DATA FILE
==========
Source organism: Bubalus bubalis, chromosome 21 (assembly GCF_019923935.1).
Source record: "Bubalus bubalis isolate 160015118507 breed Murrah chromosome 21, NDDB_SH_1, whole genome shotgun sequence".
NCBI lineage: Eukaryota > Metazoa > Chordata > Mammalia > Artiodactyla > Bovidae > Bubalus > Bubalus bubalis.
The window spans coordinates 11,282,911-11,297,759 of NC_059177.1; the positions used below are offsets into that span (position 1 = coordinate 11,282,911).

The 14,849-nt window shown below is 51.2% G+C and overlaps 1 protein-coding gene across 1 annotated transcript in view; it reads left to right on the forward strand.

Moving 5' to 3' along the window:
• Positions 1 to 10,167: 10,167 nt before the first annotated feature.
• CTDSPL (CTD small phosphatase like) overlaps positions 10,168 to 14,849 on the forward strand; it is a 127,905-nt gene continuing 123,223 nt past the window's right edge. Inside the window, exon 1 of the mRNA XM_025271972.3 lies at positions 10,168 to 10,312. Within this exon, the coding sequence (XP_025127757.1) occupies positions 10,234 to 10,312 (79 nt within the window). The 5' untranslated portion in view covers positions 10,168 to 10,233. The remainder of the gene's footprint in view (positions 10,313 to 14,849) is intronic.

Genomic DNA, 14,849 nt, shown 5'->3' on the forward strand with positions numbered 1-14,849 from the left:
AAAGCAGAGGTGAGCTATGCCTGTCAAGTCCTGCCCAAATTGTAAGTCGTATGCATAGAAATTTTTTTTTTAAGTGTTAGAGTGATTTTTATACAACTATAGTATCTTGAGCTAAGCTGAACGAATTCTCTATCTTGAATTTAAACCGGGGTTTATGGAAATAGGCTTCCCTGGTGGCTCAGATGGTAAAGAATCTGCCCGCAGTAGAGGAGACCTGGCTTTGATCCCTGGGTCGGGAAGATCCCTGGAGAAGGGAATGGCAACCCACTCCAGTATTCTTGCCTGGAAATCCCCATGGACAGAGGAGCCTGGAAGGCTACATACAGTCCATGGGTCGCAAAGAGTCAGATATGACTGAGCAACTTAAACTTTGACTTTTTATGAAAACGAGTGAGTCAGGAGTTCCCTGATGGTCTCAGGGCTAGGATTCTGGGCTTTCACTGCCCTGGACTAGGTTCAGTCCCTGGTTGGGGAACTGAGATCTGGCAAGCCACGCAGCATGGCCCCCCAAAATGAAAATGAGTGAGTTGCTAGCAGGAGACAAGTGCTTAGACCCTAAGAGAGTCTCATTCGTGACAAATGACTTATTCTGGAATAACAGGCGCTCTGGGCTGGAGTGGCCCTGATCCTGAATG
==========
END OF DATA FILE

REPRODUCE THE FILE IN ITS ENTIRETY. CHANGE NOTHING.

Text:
Source organism: Bubalus bubalis, chromosome 21 (assembly GCF_019923935.1).
Source record: "Bubalus bubalis isolate 160015118507 breed Murrah chromosome 21, NDDB_SH_1, whole genome shotgun sequence".
NCBI lineage: Eukaryota > Metazoa > Chordata > Mammalia > Artiodactyla > Bovidae > Bubalus > Bubalus bubalis.
The window spans coordinates 11,282,911-11,297,759 of NC_059177.1; the positions used below are offsets into that span (position 1 = coordinate 11,282,911).

The 14,849-nt window shown below is 51.2% G+C and overlaps 1 protein-coding gene across 1 annotated transcript in view; it reads left to right on the forward strand.

Moving 5' to 3' along the window:
• Positions 1 to 10,167: 10,167 nt before the first annotated feature.
• CTDSPL (CTD small phosphatase like) overlaps positions 10,168 to 14,849 on the forward strand; it is a 127,905-nt gene continuing 123,223 nt past the window's right edge. Inside the window, exon 1 of the mRNA XM_025271972.3 lies at positions 10,168 to 10,312. Within this exon, the coding sequence (XP_025127757.1) occupies positions 10,234 to 10,312 (79 nt within the window). The 5' untranslated portion in view covers positions 10,168 to 10,233. The remainder of the gene's footprint in view (positions 10,313 to 14,849) is intronic.

Genomic DNA, 14,849 nt, shown 5'->3' on the forward strand with positions numbered 1-14,849 from the left:
AAAGCAGAGGTGAGCTATGCCTGTCAAGTCCTGCCCAAATTGTAAGTCGTATGCATAGAAATTTTTTTTTTAAGTGTTAGAGTGATTTTTATACAACTATAGTATCTTGAGCTAAGCTGAACGAATTCTCTATCTTGAATTTAAACCGGGGTTTATGGAAATAGGCTTCCCTGGTGGCTCAGATGGTAAAGAATCTGCCCGCAGTAGAGGAGACCTGGCTTTGATCCCTGGGTCGGGAAGATCCCTGGAGAAGGGAATGGCAACCCACTCCAGTATTCTTGCCTGGAAATCCCCATGGACAGAGGAGCCTGGAAGGCTACATACAGTCCATGGGTCGCAAAGAGTCAGATATGACTGAGCAACTTAAACTTTGACTTTTTATGAAAACGAGTGAGTCAGGAGTTCCCTGATGGTCTCAGGGCTAGGATTCTGGGCTTTCACTGCCCTGGACTAGGTTCAGTCCCTGGTTGGGGAACTGAGATCTGGCAAGCCACGCAGCATGGCCCCCCAAAATGAAAATGAGTGAGTTGCTAGCAGGAGACAAGTGCTTAGACCCTAAGAGAGTCTCATTCGTGACAAATGACTTATTCTGGAATAACAGGCGCTCTGGGCTGGAGTGGCCCTGATCCTGAATG